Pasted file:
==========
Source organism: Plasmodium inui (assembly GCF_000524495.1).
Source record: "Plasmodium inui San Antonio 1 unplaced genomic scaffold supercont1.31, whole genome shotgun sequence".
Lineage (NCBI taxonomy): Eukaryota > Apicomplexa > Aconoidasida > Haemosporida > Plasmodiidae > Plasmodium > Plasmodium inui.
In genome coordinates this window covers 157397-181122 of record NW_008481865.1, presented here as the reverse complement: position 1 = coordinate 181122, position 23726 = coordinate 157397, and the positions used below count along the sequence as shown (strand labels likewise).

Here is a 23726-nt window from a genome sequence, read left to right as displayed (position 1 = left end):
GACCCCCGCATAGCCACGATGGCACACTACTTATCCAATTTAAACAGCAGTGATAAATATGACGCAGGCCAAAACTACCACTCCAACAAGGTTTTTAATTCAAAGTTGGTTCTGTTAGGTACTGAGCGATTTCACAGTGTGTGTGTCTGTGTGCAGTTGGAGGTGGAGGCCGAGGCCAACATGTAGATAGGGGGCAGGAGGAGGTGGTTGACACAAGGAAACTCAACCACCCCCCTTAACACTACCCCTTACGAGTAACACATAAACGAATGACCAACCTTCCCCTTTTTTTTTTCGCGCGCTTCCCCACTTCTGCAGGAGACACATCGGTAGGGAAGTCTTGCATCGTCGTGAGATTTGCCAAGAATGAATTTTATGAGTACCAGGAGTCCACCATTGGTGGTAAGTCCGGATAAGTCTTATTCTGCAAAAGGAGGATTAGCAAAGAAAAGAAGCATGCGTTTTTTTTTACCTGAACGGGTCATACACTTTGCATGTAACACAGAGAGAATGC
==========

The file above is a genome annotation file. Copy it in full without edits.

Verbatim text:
Source organism: Plasmodium inui (assembly GCF_000524495.1).
Source record: "Plasmodium inui San Antonio 1 unplaced genomic scaffold supercont1.31, whole genome shotgun sequence".
Lineage (NCBI taxonomy): Eukaryota > Apicomplexa > Aconoidasida > Haemosporida > Plasmodiidae > Plasmodium > Plasmodium inui.
In genome coordinates this window covers 157397-181122 of record NW_008481865.1, presented here as the reverse complement: position 1 = coordinate 181122, position 23726 = coordinate 157397, and the positions used below count along the sequence as shown (strand labels likewise).

Here is a 23726-nt window from a genome sequence, read left to right as displayed (position 1 = left end):
GACCCCCGCATAGCCACGATGGCACACTACTTATCCAATTTAAACAGCAGTGATAAATATGACGCAGGCCAAAACTACCACTCCAACAAGGTTTTTAATTCAAAGTTGGTTCTGTTAGGTACTGAGCGATTTCACAGTGTGTGTGTCTGTGTGCAGTTGGAGGTGGAGGCCGAGGCCAACATGTAGATAGGGGGCAGGAGGAGGTGGTTGACACAAGGAAACTCAACCACCCCCCTTAACACTACCCCTTACGAGTAACACATAAACGAATGACCAACCTTCCCCTTTTTTTTTTCGCGCGCTTCCCCACTTCTGCAGGAGACACATCGGTAGGGAAGTCTTGCATCGTCGTGAGATTTGCCAAGAATGAATTTTATGAGTACCAGGAGTCCACCATTGGTGGTAAGTCCGGATAAGTCTTATTCTGCAAAAGGAGGATTAGCAAAGAAAAGAAGCATGCGTTTTTTTTTACCTGAACGGGTCATACACTTTGCATGTAACACAGAGAGAATGC